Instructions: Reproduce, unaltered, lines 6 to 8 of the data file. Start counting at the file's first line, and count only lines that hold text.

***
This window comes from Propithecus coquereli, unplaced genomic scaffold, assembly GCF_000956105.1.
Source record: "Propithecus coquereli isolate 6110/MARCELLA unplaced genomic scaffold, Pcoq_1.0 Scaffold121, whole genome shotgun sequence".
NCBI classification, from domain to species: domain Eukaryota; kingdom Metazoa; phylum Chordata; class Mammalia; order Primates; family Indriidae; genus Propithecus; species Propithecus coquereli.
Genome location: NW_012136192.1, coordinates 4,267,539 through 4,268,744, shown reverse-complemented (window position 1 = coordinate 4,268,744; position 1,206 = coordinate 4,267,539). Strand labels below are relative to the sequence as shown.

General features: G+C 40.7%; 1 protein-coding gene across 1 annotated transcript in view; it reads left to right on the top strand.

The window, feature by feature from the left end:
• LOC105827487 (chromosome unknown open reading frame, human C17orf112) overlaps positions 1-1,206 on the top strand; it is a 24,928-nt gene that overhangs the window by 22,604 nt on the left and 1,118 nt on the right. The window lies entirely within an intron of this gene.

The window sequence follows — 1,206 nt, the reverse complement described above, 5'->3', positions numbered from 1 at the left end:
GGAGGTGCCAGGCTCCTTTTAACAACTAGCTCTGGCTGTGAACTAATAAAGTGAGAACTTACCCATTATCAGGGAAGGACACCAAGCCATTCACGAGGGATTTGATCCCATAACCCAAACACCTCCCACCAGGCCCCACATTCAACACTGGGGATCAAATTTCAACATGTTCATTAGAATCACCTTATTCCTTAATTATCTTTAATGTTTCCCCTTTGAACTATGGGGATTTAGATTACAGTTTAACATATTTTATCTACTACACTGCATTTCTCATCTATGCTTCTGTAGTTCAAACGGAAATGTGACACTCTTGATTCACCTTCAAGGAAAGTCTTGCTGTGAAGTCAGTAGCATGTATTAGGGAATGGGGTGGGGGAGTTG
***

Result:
The window, feature by feature from the left end:
• LOC105827487 (chromosome unknown open reading frame, human C17orf112) overlaps positions 1-1,206 on the top strand; it is a 24,928-nt gene that overhangs the window by 22,604 nt on the left and 1,118 nt on the right. The window lies entirely within an intron of this gene.

The window sequence follows — 1,206 nt, the reverse complement described above, 5'->3', positions numbered from 1 at the left end: